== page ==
The second article that I recently read is an Op Ed in the Wall Street Journal by Michael Milken, the founder of the Milken Institute, an economic think tank. This piece suggests that American middle class families spend far too much of their earnings on buying homes, as opposed to saving for retirement or funding their children’s college educations. Milken argues that aggressive government programs to increase home ownership have led to a massively distorted housing market as it relates to the economy as a whole. Whether or not you agree with Milken’s arguments about the role of government, his data on the increasing investment that American families have made in houses, without a resulting gain in household net worth, are compelling. The data suggest that what is changing is simply how American’s spend their money and that they are spending more and more on housing. The average new home in the U.S. is now 2,647 square feet as compared to 1,725 in 1983. Over this same period, however, the percentage of U.S. households that own a home has not changed.
When examining Americans’ financial choices and outcomes as compared to other countries, the numbers are striking. The median net worth of American adults is now less than in Greece, and less than a third of the median net worth in France. American households spend 50% of their incomes on housing and transportation as compared to 16% in Asian nations. Note: all of these statistics are from Milken’s article. While our economic policies have encouraged home ownership as a key component of building wealth and securing a position in the middle class, the data suggest that the result has actually been a reduction in household net worth and no increase in the rate of ownership. Your home is not a productive asset beyond providing shelter and should be expected to provide returns only slightly greater than inflation, on average. Investing in human capital (education) or in new businesses can be expected to provide gains in wealth beyond inflation. While the recent massive gains in housing have revived enthusiasm for housing as an investment, the big picture of American households’ net worth suggests caution.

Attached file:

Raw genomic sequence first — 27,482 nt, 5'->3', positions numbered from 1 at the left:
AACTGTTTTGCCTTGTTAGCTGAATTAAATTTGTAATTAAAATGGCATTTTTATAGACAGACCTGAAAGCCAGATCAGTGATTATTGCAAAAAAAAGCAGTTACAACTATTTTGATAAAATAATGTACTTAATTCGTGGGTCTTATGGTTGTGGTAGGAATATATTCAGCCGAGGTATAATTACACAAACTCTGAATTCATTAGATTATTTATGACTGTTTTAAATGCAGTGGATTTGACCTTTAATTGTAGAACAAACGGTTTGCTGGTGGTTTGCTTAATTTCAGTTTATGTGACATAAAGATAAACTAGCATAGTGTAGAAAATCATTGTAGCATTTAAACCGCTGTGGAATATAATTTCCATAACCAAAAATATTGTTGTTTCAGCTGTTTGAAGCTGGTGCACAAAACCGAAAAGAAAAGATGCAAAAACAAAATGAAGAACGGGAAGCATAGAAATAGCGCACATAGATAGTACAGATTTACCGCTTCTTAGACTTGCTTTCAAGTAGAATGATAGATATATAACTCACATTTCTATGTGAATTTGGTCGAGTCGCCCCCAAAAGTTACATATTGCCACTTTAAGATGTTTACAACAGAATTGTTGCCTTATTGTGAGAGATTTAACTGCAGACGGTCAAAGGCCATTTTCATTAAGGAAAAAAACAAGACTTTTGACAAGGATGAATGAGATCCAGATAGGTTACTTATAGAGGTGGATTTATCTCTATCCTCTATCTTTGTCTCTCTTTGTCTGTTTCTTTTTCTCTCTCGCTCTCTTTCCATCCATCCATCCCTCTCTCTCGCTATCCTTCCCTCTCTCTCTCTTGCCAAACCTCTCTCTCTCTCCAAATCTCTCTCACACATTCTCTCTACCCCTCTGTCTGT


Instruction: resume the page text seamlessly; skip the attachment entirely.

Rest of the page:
The Case-Shiller S&P National U.S. Home Price Index has returned an annualized 3.4% since 1987. The average rate of inflation in the U.S. over the past 100 years is 3.2%, although the average over the past thirty years is more like 2.5%. Spending a large fraction of household income on an asset (a home) that is unlikely to generate returns much beyond inflation is likely to result in less gains in wealth than investing in productive assets like businesses or in human capital via education.
To Buy or Not to Buy
The current relative imbalance between the costs of renting and buying is real. In most parts of the U.S. buying is cheaper. There are also a range of benefits to buying a house, none the least of which are the current low interest rates and the tax benefits. It is crucial, however, not to forget the lessons of the last housing crash. House prices can be volatile and having too much of your net worth tied up in home equity or spending too much of your income on a mortgage can put a household’s balance sheet at risk. Particularly if people are buying larger and more expensive homes by reducing their savings for retirement or their children’s educations, using buy-vs.-rent calculations to justify buying a house may lead to bad decisions. The overall message from the current research is that this remains a reasonable time to buy a home, but it does not make sense to spend too much of your income on housing—regardless of the current market conditions. Unfortunately, Americans have accepted the idea that spending a large percentage of their income on housing is a good idea and this decision is having a negative impact on the long-term financial well-being of the middle class.